Rights group: Trials of Bangladesh guards unfair

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DHAKA, Bangladesh (AP) — An international rights group said Wednesday it has found serious human rights abuses in the mass trials of Bangladesh paramilitary border guards accused of participating in a 2009 mutiny, including the deaths of at least 47 suspects from maltreatment in detention.

Human Rights Watch said in a report that the violations included widespread beatings and electric shocks. About 3,000 border guards are currently on trial in the mutiny, in which 74 people including 57 military commanders died.

The New York-based group's Asia director, Brad Adams, called the trial process "fundamentally flawed" and said suspects have been interrogated in secret locations by security agencies.

"The government must close all unofficial and secret places of detention," he said.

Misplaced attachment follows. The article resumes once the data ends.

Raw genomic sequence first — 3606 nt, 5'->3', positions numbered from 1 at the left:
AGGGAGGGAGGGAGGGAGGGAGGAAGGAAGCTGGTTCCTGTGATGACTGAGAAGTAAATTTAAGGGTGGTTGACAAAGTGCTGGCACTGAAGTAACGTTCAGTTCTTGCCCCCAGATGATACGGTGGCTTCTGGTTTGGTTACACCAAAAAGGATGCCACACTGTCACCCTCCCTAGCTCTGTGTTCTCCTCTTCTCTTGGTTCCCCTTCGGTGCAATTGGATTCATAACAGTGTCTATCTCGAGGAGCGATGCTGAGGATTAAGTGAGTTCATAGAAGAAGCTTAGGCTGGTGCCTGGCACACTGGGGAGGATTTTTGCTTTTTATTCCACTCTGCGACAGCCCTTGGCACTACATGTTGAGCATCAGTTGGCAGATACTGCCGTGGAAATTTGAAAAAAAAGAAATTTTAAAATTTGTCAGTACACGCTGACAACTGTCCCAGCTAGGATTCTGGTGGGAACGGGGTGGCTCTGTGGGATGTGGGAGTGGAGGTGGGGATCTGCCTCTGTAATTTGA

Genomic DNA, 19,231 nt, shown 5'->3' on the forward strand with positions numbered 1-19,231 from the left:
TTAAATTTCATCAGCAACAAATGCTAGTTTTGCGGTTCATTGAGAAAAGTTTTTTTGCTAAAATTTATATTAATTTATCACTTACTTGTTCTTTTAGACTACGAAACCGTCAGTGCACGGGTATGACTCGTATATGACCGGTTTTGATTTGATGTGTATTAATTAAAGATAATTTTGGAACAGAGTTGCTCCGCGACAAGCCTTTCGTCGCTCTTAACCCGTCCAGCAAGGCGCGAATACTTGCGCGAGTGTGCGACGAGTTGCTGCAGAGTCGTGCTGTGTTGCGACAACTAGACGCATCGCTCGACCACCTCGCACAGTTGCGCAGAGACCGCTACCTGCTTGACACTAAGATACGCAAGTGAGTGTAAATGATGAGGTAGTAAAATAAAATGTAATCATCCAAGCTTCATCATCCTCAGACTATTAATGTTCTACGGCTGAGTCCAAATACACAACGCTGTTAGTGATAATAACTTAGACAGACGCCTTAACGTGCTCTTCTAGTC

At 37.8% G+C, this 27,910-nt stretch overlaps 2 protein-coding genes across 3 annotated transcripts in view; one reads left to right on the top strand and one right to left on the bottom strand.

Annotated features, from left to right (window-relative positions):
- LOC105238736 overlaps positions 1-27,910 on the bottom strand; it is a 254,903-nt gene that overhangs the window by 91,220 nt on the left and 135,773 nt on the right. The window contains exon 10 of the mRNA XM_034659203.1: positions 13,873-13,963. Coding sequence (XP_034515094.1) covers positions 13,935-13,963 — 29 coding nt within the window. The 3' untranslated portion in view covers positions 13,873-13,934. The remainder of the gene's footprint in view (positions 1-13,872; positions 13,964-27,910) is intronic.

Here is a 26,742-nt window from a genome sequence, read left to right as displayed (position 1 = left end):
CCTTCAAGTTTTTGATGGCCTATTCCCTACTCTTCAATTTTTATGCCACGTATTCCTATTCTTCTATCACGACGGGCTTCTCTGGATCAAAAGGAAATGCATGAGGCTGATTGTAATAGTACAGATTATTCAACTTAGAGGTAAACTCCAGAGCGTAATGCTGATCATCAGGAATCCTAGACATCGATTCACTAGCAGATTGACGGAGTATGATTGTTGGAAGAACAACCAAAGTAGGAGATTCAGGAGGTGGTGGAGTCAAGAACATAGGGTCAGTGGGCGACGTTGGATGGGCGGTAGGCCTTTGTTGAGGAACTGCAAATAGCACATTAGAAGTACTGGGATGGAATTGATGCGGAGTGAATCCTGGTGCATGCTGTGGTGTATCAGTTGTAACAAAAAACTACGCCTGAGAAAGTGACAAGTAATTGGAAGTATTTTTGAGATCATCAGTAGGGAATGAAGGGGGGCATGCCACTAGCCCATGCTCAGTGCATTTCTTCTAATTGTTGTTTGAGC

Home Minister Shahara Khatun has denied all allegations of human rights violations during the trials.

M. Sohail, spokesman for the elite anti-crime Rapid Action Battalion, rejected the accusations and called the report baseless.

"This is not acceptable. They are biased," Sohail said. "Through this report, it (Human Rights Watch) has unveiled its notorious face."

The Feb. 25-26, 2009, mutiny occurred two months after Prime Minister Sheikh Hasina took office. The influential military was unhappy over the response of the government, which did not allow troops to attack the border guards' headquarters in Dhaka where military commanders were killed.

Hasina initially offered an amnesty to the mutineers to quell the revolt but later withdrew the offer when dozens of bodies were found in sewers and in mass graves.

 
 
 

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